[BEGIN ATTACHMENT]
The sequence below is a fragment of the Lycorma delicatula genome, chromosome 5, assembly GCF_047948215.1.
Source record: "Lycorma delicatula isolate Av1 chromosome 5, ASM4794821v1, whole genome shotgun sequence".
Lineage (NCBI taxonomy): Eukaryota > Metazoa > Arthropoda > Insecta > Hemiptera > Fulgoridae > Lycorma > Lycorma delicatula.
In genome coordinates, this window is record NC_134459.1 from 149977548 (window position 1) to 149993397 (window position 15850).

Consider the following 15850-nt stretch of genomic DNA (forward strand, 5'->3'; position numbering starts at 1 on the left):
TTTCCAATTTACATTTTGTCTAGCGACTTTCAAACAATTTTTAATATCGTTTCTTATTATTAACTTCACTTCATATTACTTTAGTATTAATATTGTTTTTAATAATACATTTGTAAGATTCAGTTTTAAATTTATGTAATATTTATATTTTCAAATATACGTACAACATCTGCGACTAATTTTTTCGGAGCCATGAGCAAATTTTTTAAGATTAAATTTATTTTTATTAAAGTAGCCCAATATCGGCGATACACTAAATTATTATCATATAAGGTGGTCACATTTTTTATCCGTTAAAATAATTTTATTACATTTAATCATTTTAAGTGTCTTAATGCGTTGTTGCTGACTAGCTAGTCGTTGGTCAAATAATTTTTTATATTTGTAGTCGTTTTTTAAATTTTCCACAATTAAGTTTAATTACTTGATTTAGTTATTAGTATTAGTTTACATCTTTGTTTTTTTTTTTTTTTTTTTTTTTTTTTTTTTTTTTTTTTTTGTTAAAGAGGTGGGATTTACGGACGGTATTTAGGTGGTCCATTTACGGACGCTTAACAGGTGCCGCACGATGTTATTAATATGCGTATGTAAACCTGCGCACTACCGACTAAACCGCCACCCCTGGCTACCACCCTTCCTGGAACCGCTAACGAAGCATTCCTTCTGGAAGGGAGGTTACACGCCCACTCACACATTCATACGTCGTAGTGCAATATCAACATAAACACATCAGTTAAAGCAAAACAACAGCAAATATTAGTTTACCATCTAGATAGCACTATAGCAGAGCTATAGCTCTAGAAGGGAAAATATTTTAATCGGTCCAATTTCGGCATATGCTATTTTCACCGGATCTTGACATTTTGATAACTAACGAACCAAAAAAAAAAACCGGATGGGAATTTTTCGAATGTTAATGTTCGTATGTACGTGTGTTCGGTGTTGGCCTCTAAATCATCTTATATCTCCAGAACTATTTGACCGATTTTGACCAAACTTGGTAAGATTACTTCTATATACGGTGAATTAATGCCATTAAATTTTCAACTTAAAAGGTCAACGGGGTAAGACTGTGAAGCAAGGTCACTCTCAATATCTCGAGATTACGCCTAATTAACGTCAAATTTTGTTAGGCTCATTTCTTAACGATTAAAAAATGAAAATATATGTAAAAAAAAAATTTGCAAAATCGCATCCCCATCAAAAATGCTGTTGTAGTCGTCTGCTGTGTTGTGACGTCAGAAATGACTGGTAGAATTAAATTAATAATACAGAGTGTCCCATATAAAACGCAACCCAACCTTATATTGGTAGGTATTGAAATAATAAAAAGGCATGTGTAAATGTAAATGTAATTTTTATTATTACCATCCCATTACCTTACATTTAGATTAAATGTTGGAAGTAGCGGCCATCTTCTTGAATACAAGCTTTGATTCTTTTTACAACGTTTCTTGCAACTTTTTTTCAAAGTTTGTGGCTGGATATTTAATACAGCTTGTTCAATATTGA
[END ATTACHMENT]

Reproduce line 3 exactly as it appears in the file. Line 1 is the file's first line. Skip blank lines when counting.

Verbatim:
Lineage (NCBI taxonomy): Eukaryota > Metazoa > Arthropoda > Insecta > Hemiptera > Fulgoridae > Lycorma > Lycorma delicatula.